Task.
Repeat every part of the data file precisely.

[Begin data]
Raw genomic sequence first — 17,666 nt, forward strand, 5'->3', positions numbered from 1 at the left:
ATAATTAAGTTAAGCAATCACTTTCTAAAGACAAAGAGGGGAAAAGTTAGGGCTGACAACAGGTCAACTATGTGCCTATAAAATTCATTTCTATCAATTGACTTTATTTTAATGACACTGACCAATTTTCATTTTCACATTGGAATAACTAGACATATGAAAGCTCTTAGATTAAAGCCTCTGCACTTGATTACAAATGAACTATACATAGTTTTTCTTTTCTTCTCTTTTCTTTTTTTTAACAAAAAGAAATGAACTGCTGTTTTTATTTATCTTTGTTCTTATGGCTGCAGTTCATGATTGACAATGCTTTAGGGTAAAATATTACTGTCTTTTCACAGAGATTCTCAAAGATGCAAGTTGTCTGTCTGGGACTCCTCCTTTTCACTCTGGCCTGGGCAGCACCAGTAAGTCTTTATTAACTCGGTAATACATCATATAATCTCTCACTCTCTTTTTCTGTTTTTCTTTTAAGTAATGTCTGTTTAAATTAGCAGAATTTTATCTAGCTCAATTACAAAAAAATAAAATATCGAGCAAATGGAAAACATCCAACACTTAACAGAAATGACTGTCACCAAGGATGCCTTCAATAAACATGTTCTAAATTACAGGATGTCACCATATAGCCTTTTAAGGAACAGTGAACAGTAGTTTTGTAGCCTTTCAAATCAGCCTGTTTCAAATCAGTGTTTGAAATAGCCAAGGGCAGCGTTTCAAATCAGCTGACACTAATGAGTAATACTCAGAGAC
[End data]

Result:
Raw genomic sequence first — 17,666 nt, forward strand, 5'->3', positions numbered from 1 at the left:
ATAATTAAGTTAAGCAATCACTTTCTAAAGACAAAGAGGGGAAAAGTTAGGGCTGACAACAGGTCAACTATGTGCCTATAAAATTCATTTCTATCAATTGACTTTATTTTAATGACACTGACCAATTTTCATTTTCACATTGGAATAACTAGACATATGAAAGCTCTTAGATTAAAGCCTCTGCACTTGATTACAAATGAACTATACATAGTTTTTCTTTTCTTCTCTTTTCTTTTTTTTAACAAAAAGAAATGAACTGCTGTTTTTATTTATCTTTGTTCTTATGGCTGCAGTTCATGATTGACAATGCTTTAGGGTAAAATATTACTGTCTTTTCACAGAGATTCTCAAAGATGCAAGTTGTCTGTCTGGGACTCCTCCTTTTCACTCTGGCCTGGGCAGCACCAGTAAGTCTTTATTAACTCGGTAATACATCATATAATCTCTCACTCTCTTTTTCTGTTTTTCTTTTAAGTAATGTCTGTTTAAATTAGCAGAATTTTATCTAGCTCAATTACAAAAAAATAAAATATCGAGCAAATGGAAAACATCCAACACTTAACAGAAATGACTGTCACCAAGGATGCCTTCAATAAACATGTTCTAAATTACAGGATGTCACCATATAGCCTTTTAAGGAACAGTGAACAGTAGTTTTGTAGCCTTTCAAATCAGCCTGTTTCAAATCAGTGTTTGAAATAGCCAAGGGCAGCGTTTCAAATCAGCTGACACTAATGAGTAATACTCAGAGAC